There is a post from FaithWalker here about being very shabbily treated by a ward sister, the Devils Kitchen has picked it up and had a few comments. Unfortunately this is not new, when MrGrumpy was training the abuse started in training school (we didn't go to university in those days) with the head of the school telling myself and the other male students that she did not like male nurses and we always caused trouble. I watched as a tutor picked on a young student as a way of controlling the rest of us (a (very) old army trick). I was aware of a sister on a ward who would abuse any young nurse she had until it got so bad that students were removed from her ward. I watched the new head of the school of nursing (a male, but not in my opinion a man) threaten to throw 2 girls out for allegedly falsifying documents - they had left their records of instruction in the changing room of the hospital and when they went back they were gone. So, on the advice of a tutor they got a new book and tried to get as many things signed off as they could in the weekend left. I should say that if the record book was not completed you could not progress in the class. Turned out, this "mans" wife had picked up the books and given them to him and instead of passing them to the girls concerned he kept them and waited to see what they would do. So when they turned up with signed books he accused them of forgery and tried to get them sacked. I have seen pre-reg students - students who had passed their finals and were just waiting for their 3 years to finish before they got jobs - in tears because a sister had abused them. I made up my mind then that I would never be treated like that, I failed, I had some problems from management. But I learned, I learned never go to a meeting alone, always to use the magic words "Lets see what the union thinks about that" and the even more powerful magic word "No".
I am going to play devils advocate for a minute, I wonder if Faithwalker is going about this wrong, should she be asking questions of the consultants in her first year? Would she not be better asking for information from the nursing staff, after all it is a nursing degree she is doing. I'm not saying she should not ask questions, but ask the right person - no-one likes a smart arse. I do not want students who work with me running around behind my back doing things without my knowledge - in A&E this is dangerous, and on the wards can lead to things being half done or missed out. And there is always more than one side to a story.
This is a problem which is international, there are many comments on nursing forums about this very subject so it is well known. I do not think that this is the reason for the large drop out rate of student nurses but is certainly a contributing factor. I would also like to say that I have seen students who say I will never be like that, and then when they reach senior posts become exactly like that. This seems to be an institutional problem and probably should be expected with an organisation as large as the NHS. We work with doctors whose very training makes them think they are better than everyone else, I refer you to almost any post by Drs Crippen and Rant. Some doctors think it is acceptable to be aggressive physically and/or verbally to nurses (but strangely not male nurses) although this type of conduct is slowly changing it is still out there. This behaviour would not be tolerated in industry, I have seen managers in industry punched who tried it on - I am NOT advocating this (although I do have a list of people who I think would be improved by a punch). All we can do is try to care for our students and colleagues the way we care for our patients.


Went to see Cirque de Soliel on Wednesday, absolutely wonderful, thoroughly enjoyable. Can recommend it. One complaint, why does it take forever to get out of the car parks, surely there could be a better system than 2 exits for hundreds of cars. And why do some people not read big red signs that say you have to pay to get out? One woman held everyone up because her bag was in the boot of her car, so she had to get out of the car and go get the money forcing everyone in the queue to wait even longer.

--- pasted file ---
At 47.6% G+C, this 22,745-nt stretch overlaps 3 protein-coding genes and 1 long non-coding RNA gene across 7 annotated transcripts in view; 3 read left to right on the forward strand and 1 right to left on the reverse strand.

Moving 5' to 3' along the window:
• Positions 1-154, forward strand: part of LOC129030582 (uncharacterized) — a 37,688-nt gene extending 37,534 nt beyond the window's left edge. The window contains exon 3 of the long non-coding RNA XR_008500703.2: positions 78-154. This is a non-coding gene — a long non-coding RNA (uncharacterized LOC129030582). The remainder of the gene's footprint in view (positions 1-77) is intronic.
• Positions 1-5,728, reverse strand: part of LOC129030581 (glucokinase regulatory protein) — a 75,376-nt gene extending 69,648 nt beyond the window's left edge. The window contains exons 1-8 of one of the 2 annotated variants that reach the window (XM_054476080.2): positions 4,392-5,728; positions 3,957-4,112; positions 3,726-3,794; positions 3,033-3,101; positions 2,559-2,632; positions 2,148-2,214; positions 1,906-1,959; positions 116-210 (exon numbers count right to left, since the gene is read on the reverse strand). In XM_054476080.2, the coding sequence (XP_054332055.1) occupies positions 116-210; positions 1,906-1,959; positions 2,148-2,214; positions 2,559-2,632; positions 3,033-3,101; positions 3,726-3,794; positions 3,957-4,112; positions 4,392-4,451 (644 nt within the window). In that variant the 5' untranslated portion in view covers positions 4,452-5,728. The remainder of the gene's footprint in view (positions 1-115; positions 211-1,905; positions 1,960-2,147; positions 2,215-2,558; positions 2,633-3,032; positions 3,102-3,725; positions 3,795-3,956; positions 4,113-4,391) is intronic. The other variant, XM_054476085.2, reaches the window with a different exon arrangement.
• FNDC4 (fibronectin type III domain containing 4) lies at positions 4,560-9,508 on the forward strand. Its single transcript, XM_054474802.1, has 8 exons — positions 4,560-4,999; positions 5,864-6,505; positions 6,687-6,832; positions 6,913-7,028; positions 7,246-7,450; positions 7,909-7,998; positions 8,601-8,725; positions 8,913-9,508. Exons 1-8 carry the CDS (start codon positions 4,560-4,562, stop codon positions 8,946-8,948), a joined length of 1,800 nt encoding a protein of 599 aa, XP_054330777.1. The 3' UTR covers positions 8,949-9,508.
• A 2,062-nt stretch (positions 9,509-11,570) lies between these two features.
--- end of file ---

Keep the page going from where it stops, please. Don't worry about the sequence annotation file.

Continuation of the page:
Tuesday, 8 April 2008


Today was an eye day, saw about 4 people with Foreign Body (FB) in eye. I love these, they are so satisfying. If there is an FB you remove it and show the patient what a tiny thing was causing them so much pain. If the FB has gone you tell the patient they have a corneal abrasion - after staining the eye and making the abrasion glow a lovely shade of green. Patients who present with FB eye are a joy.
Today I had one lad who for the first time ever I was unsure if he could read the Snellen chart, I really was not convinced that he could read. He managed fine but was absolutely fixated on the "bits of plastic that went in my eye" I could not convince him that the plastic was gone and that what he had was a largish corneal abrasion. Got there in the end. One was a young lad who had mud in his eye 24 hours previously, sent up by GP as he did not have a slit lamp to examine eye properly. This time it was mum who was fixated on the FB, "did you see the top of the eye? That is where the mud was". Reassured and discharged. The last patient was a gentleman who had had left eye problems a couple of years ago which required the input of the ophthalmology service and had got a piece of wood in his right eye 5 DAYS ago and was concerned that he might lose his sight but had not bothered to come and see us or see his own GP. Reasons, - we required 2 bus journeys and he did not like his GP. Again treated appropriately and discharged, but what was I going to do 5 days down the line if there had been something wrong, and more importantly, what were the ophthalmologists going to do?

Thursday, 3 April 2008

Young Doctors and new technology.

We've got new docs! Aren't they cute? However, one of them is not going to last. FY1 (JHO in the old money) was overheard speaking to someone and saying that he loves working in a heirarchical environment, as "he was able to tell people what to do". Oh dear, he is going to learn, and probably the hard way, that he is actually at the bottom of the heap. But they are there to learn and it is our job to teach them, but how he has got this far with such a stupid attitude?

Mr Grumpy has embraced modern technology, I have a mobile phone with a camera and MP3 player. My last phone was just that - a phone, nothing fancy it received and sent messages and calls and all was well in my world. This phone is WAP enabled and is driving me demented as I do not have a clue how to change my number or download or even make a call on this one. Does anyone have a spare teenager I can borrow?